Hi, I've just stumbled into the thread re ME/CFS. I've had CFS for many years – but learnt to cope, after several 'lost years', and lead a relatively normal life now. Regarding your 5 mins. lying flat – I was a yoga teacher, and of course lying flat is actually a very important posture 'Savasana', where the whole body is relaxed, and at rest. So I guess you've stumbled on something the Yogis have known for thousands of years! As well as Savasana, I've found the Alexander Technique very helpful over the years, as I have very bad back and neck problems (horse riding and car accidents): with Alexander you lie on the floor but with your knees bent, feet flat, head resting on 2 or 3 slim paperback books. There's quite a lot more to it than that, which I could go into if you wanted me to. So most days I spend 1 or 2 times in either Savasana or Alexander pos'n., and get quite deep rest. So many people think with ME you sleep a lot – I've never slept well, and even after 4 months on Sleepio only sleep about 5 hours. I NEVER wake up feeling refreshed and well-rested. That would feel like a miracle if it ever happens. I live in hope!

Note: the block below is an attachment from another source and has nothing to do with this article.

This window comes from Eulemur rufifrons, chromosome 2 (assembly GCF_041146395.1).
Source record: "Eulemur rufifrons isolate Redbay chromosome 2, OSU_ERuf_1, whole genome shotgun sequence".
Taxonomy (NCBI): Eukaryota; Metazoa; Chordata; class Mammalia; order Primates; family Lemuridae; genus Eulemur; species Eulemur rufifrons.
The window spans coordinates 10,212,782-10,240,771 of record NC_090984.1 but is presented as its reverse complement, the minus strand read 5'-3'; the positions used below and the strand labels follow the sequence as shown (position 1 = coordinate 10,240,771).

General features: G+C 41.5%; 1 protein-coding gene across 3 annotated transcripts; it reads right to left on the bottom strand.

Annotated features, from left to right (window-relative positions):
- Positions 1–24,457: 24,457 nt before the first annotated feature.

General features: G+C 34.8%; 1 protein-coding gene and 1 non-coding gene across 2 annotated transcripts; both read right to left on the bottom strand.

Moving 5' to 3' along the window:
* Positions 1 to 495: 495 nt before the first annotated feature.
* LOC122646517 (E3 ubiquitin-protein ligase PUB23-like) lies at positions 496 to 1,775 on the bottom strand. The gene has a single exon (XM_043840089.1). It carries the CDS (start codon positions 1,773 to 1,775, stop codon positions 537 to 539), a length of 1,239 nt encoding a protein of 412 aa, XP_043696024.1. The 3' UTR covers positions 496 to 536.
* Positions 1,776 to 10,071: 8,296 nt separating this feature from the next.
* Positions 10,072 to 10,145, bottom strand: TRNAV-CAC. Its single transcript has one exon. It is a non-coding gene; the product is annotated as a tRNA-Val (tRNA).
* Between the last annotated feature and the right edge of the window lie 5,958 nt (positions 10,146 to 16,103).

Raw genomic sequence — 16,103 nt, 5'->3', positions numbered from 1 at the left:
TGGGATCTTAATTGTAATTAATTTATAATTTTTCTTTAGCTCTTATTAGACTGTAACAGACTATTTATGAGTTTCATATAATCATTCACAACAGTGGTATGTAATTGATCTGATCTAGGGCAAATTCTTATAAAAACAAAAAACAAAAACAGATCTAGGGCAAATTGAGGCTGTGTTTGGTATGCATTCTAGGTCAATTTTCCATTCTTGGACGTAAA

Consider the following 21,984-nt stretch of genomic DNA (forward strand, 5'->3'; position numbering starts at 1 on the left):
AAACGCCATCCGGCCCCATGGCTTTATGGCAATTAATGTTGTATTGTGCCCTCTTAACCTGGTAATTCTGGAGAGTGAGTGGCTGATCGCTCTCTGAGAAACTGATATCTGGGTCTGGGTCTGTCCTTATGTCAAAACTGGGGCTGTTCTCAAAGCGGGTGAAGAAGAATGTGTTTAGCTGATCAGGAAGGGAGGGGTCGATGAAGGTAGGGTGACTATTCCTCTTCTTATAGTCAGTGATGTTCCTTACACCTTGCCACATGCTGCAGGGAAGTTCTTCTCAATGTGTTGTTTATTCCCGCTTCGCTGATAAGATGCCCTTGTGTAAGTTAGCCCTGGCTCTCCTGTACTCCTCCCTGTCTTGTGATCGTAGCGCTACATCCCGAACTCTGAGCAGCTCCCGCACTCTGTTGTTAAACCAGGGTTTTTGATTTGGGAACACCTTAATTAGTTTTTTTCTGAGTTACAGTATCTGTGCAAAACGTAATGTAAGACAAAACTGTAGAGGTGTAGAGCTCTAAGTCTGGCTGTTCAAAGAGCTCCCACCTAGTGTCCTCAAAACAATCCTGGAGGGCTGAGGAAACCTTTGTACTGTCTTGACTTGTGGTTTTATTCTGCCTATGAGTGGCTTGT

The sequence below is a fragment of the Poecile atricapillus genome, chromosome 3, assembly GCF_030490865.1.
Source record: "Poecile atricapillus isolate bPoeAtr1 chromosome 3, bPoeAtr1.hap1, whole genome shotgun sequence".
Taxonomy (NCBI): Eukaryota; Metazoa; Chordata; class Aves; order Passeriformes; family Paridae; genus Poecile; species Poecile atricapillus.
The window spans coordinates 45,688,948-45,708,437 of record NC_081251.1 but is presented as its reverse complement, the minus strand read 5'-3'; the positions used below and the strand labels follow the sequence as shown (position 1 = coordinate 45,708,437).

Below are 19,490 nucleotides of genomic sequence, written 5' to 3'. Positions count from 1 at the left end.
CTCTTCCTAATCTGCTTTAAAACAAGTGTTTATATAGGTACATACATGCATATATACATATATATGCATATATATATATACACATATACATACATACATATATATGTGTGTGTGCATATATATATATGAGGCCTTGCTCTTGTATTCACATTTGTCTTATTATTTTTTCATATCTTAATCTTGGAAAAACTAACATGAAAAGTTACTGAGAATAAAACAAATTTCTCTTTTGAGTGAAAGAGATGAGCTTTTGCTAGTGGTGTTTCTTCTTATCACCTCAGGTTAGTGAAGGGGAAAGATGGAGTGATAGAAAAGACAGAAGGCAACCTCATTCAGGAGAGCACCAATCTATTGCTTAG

• Sleepio Member

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    Graduate

    Very despondent!
    I’ve had ME for just over a year now.
    I’ve just completed my second week of SR, although it’s taken me a long time to get down to the hours required in bed as I keep crashing. Still averaging 2-3 hours and can’t see it ever improving. The Prof doesn’t seem to register that my sleep is still diabolical, just that sleep efficiency is improving, which of course it will if you spend less time in bed.